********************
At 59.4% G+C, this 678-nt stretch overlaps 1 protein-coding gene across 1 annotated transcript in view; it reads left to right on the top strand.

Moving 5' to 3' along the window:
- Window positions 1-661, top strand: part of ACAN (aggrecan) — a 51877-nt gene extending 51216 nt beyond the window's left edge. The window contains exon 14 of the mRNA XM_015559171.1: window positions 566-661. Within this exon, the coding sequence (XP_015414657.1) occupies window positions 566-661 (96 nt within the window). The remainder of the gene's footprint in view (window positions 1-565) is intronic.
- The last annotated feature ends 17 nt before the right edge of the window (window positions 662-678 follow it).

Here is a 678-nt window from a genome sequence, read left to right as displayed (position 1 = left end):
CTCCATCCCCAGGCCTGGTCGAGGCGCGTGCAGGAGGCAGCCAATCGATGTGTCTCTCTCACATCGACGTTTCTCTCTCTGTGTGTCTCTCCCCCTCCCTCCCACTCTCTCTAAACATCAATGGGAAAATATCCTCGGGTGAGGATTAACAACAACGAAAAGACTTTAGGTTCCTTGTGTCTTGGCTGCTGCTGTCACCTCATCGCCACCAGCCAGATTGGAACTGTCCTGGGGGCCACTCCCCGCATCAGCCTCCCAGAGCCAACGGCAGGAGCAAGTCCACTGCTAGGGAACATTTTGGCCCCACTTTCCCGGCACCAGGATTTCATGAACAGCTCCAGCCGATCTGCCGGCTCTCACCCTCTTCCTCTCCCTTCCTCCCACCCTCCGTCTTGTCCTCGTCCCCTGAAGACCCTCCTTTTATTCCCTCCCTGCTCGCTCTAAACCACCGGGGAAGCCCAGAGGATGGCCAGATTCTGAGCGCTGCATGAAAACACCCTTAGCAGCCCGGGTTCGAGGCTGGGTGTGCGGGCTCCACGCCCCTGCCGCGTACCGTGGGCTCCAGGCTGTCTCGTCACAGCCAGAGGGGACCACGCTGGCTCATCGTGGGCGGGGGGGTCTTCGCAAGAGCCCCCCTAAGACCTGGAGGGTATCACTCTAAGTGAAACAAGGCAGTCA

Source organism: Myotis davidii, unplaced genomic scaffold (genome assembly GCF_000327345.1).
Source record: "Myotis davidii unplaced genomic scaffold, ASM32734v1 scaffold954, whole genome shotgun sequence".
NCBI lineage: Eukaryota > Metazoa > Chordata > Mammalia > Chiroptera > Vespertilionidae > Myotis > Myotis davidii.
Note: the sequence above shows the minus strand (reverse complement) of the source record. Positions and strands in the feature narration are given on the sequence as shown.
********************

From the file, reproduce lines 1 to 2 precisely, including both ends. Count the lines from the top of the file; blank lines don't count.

At 59.4% G+C, this 678-nt stretch overlaps 1 protein-coding gene across 1 annotated transcript in view; it reads left to right on the top strand.

Moving 5' to 3' along the window: